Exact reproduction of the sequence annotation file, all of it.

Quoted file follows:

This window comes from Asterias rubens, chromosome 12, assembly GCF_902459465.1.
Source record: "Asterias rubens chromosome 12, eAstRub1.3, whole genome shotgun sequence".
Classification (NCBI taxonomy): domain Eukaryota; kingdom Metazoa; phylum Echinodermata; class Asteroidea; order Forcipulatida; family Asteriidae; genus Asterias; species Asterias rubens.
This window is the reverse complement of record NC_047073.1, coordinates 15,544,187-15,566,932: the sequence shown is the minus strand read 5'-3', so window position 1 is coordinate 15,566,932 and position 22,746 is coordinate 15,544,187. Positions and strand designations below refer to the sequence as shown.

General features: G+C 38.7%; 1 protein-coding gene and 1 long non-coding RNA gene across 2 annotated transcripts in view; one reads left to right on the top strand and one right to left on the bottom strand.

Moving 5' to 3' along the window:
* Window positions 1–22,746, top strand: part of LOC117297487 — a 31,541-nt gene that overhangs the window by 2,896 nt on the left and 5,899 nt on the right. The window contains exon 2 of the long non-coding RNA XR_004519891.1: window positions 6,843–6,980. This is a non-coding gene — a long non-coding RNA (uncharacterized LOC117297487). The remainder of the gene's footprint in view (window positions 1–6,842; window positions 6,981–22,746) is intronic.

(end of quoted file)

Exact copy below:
This window comes from Asterias rubens, chromosome 12, assembly GCF_902459465.1.
Source record: "Asterias rubens chromosome 12, eAstRub1.3, whole genome shotgun sequence".
Classification (NCBI taxonomy): domain Eukaryota; kingdom Metazoa; phylum Echinodermata; class Asteroidea; order Forcipulatida; family Asteriidae; genus Asterias; species Asterias rubens.
This window is the reverse complement of record NC_047073.1, coordinates 15,544,187-15,566,932: the sequence shown is the minus strand read 5'-3', so window position 1 is coordinate 15,566,932 and position 22,746 is coordinate 15,544,187. Positions and strand designations below refer to the sequence as shown.

General features: G+C 38.7%; 1 protein-coding gene and 1 long non-coding RNA gene across 2 annotated transcripts in view; one reads left to right on the top strand and one right to left on the bottom strand.

Moving 5' to 3' along the window:
* Window positions 1–22,746, top strand: part of LOC117297487 — a 31,541-nt gene that overhangs the window by 2,896 nt on the left and 5,899 nt on the right. The window contains exon 2 of the long non-coding RNA XR_004519891.1: window positions 6,843–6,980. This is a non-coding gene — a long non-coding RNA (uncharacterized LOC117297487). The remainder of the gene's footprint in view (window positions 1–6,842; window positions 6,981–22,746) is intronic.